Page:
During the last five years, I’ve had more than my share of intimate contact with the famous H.O. Studley tool cabinet. And so wherever I travel I get asked this question: “What’s it like?”
So I lie.
“I hate it,” I say. And then I talk about how stressful it is to unload and load all the 245 tools from such a precious artifact without dropping them or harming the chest.
The truth is, my encounters with the chest have changed both me and my woodworking. (And I’m sure that Don Williams, the book’s author and team leader, and Narayan Nayar, the photographer, would concur.)
The chest mocks us. It is a piece of craftsmanship and design that is virtually faultless, no matter how close you get to it. It’s an experience you don’t get from looking at the poster of the chest or a picture on a screen. It is something that is best experienced in person.
If you start with your eye about 2” from the chest you can see that the interior surfaces are exquisite. The inlay is seamless. The grain has no defects.
As you step back, you can see how each grouping of tools is organized. They are stepped and scaled in an orderly fashion, some of them looking a bit like a military formation.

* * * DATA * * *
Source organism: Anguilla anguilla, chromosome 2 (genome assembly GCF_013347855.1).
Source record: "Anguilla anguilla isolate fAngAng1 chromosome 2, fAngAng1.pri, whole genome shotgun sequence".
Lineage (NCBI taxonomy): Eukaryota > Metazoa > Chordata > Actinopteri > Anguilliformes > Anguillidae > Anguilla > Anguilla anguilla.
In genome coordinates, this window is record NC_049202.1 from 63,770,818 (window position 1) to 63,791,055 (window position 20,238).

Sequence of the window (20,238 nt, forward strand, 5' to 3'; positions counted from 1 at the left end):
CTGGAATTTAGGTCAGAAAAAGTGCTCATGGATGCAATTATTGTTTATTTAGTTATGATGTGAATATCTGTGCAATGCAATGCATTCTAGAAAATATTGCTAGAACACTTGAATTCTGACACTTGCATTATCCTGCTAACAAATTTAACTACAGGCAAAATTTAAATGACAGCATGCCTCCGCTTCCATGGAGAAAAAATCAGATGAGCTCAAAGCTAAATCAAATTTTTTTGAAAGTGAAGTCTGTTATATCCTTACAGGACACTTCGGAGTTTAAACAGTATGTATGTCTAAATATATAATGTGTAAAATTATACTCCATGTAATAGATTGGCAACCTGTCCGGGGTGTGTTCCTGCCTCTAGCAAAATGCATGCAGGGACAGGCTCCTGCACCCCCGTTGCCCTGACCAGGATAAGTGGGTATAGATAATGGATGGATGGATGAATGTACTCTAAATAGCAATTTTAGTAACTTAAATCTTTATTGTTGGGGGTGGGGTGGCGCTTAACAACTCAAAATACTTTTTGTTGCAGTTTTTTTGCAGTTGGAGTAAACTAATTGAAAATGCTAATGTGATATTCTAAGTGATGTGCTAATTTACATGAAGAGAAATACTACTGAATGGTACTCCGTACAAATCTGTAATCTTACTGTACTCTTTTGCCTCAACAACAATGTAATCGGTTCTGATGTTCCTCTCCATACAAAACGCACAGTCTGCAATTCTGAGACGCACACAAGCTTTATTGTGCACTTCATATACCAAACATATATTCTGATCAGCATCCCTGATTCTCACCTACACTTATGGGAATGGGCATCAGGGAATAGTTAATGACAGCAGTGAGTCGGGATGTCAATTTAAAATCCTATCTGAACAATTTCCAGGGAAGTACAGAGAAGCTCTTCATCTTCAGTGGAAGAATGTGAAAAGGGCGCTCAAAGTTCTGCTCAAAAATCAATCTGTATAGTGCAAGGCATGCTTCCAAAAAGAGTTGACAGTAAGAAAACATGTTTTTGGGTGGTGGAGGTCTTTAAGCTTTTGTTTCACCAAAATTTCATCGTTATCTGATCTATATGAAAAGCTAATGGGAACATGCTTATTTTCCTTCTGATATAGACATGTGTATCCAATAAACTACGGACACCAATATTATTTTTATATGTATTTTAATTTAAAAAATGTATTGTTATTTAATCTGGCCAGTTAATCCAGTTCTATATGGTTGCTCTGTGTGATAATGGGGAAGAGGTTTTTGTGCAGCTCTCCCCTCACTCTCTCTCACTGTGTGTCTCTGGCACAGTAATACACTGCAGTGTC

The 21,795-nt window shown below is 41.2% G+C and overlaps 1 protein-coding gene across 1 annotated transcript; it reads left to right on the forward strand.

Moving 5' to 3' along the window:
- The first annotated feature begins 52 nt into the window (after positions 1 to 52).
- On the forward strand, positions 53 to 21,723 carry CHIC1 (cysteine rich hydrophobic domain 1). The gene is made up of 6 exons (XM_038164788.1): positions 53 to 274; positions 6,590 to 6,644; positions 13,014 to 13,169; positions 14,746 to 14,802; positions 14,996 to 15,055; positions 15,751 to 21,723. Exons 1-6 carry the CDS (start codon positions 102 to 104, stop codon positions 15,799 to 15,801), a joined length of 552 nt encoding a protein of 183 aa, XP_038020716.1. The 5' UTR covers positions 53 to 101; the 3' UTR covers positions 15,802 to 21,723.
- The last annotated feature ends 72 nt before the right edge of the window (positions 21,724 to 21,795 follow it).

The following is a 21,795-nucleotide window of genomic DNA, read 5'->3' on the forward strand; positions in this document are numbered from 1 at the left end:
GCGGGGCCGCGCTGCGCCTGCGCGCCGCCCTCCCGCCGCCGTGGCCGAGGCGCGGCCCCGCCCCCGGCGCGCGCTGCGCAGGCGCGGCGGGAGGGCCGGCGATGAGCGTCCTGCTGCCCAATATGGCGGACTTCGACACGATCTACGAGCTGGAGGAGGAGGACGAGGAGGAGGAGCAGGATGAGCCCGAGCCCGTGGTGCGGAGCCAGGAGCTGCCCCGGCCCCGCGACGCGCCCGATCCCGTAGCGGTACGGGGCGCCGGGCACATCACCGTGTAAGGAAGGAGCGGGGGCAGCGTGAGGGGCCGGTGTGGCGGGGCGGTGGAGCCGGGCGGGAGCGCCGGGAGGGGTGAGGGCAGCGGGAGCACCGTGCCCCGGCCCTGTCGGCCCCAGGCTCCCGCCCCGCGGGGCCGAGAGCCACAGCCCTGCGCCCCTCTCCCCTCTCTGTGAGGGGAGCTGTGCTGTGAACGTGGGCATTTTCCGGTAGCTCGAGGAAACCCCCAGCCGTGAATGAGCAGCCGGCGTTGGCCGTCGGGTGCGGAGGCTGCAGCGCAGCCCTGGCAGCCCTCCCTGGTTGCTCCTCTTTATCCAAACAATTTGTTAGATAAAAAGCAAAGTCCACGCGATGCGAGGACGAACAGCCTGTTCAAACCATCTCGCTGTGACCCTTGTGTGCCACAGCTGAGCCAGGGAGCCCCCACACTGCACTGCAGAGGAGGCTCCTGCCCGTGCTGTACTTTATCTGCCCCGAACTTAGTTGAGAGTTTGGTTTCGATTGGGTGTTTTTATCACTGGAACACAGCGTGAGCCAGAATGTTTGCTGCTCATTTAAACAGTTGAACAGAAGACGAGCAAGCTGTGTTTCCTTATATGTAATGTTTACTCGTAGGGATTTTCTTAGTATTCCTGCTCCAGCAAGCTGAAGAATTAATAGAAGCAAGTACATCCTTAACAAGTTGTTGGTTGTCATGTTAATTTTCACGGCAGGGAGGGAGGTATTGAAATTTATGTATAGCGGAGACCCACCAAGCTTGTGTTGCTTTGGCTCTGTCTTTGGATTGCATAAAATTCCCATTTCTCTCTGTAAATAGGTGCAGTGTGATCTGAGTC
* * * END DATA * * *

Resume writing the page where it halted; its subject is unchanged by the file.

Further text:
You step back again. And again. Until it is at the back of the room. At no point does it become imperfect.
We are finishing up our shooting and filming of the chest (and Studley’s workbench) this week for the forthcoming book “Virtuoso.” I promise the book will be incredible on every level we can manage. But what I also recommend that you – as a craftsman – make a pilgrimage to see the chest in person in May 2015 in Cedar Rapids, Iowa. Details at www.studleytoolchestexhibit.com/.
It will humble you, as it has me. And it will inspire you to be a better woodworker or toolmaker. The only reason not to go is if you are already a better woodworker than H.O. Studley.
— Christopher Schwarz